Making the most of virtual group buys
Many industries such as the grocery, health care, electronics, industrial manufacturing and agricultural sectors are using group buying to leverage the purchasing power of a group of organizations to get lower pricing from vendors based on collective buying power. The positive results of such buying are proven and the costs of certain commodities are reduced significantly. There are many group purchasing organizations (GPOs) in Canada and the US that address the specific needs of their members. The organizations that belong to such GPOs have aligned their procurement methods with GPO-based processes and procedures. In many cases, this reduces operational costs as well as the cost of products purchased via contracts established by the GPO.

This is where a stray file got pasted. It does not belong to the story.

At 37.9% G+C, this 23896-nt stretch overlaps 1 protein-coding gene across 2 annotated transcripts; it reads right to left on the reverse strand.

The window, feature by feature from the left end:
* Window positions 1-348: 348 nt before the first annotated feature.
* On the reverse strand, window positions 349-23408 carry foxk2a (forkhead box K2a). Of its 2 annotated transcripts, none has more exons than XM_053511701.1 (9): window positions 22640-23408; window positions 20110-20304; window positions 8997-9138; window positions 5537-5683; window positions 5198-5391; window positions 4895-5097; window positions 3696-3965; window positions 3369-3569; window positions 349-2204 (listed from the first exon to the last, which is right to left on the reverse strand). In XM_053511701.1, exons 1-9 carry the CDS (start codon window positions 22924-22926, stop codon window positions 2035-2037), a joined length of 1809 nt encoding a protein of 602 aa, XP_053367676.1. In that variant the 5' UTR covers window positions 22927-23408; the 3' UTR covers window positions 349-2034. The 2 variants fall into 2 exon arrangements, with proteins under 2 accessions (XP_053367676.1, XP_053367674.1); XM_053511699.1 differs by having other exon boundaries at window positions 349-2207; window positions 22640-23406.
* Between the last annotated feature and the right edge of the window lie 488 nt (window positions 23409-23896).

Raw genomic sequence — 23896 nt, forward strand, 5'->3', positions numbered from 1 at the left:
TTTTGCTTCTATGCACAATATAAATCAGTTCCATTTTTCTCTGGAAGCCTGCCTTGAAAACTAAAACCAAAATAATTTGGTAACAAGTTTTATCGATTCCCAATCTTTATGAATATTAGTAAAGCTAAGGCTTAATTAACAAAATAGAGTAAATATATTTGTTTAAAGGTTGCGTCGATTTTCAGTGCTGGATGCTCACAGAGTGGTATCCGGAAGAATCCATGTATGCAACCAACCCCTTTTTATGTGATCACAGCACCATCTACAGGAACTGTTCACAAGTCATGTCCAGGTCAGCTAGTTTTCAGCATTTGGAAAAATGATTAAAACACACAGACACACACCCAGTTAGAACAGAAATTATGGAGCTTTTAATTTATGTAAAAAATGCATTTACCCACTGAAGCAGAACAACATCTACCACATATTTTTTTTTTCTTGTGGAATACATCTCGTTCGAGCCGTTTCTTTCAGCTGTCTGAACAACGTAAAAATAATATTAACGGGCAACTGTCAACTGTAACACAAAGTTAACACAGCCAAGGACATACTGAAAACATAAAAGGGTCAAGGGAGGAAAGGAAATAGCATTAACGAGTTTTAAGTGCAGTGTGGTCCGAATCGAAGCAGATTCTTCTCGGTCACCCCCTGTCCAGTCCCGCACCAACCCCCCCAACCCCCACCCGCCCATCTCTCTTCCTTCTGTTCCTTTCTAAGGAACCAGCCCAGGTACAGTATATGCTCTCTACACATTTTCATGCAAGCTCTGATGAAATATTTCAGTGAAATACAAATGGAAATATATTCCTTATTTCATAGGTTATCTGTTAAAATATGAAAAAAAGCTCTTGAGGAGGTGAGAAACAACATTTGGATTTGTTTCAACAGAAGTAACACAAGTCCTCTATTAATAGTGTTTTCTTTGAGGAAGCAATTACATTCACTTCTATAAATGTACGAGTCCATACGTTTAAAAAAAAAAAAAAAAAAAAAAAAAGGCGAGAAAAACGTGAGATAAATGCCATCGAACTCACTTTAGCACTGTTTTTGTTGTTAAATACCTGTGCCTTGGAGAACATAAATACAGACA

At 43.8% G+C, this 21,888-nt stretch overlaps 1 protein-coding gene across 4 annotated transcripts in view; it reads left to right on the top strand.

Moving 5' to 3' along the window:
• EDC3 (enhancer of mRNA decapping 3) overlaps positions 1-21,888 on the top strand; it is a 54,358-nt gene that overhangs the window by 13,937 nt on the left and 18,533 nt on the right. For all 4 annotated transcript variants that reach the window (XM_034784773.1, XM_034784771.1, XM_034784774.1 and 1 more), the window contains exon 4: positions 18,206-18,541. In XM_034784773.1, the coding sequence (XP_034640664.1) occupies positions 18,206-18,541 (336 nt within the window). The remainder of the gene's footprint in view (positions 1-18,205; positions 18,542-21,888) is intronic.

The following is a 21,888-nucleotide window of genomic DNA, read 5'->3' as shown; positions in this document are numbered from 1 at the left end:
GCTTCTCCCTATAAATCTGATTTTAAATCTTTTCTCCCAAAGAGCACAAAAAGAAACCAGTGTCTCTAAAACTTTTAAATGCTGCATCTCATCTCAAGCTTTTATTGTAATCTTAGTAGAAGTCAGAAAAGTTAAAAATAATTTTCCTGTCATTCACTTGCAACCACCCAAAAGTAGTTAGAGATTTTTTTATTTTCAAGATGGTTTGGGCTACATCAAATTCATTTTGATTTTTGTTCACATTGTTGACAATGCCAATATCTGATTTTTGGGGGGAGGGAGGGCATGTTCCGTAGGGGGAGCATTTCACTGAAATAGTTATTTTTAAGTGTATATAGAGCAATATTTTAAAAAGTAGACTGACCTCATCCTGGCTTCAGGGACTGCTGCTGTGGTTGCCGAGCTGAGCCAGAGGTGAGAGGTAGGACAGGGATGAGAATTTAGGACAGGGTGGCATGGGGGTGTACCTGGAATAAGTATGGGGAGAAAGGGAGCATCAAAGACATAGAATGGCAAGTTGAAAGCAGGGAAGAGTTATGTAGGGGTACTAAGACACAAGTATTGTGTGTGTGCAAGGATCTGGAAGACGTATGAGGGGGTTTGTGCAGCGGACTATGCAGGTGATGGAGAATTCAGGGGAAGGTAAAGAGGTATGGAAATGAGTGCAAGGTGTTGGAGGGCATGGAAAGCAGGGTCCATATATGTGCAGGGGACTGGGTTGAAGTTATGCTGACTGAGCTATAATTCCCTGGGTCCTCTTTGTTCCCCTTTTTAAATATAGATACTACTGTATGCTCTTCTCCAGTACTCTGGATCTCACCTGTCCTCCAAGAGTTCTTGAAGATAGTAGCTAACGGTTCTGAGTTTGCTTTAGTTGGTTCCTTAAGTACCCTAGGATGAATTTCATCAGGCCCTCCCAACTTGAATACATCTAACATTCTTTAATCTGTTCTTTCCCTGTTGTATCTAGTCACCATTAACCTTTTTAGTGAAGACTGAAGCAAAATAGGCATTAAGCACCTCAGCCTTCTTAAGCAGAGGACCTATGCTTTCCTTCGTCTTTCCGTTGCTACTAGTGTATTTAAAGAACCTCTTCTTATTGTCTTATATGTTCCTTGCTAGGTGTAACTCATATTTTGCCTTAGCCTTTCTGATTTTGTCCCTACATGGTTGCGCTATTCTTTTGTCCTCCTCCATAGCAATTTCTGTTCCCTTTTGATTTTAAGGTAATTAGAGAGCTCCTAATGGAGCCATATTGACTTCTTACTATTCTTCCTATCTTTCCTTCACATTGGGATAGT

But procurement is still complex if you ask anyone who is involved in the process. The end users, the buyers, the vendor community and governments have raised this issue many times in the past and will probably continue to do so. To reduce supply chain complexity, many organizations have entrusted central procurement organizations and GPOs to establish cross-organizational contracts so that all the members of the group can purchase goods, services and equipment without going out for competition individually. The administration of those contracts is quite from procurement’s point of view, where multiple organizations with many buyers can cut purchase orders against a pre-established agreement with ease.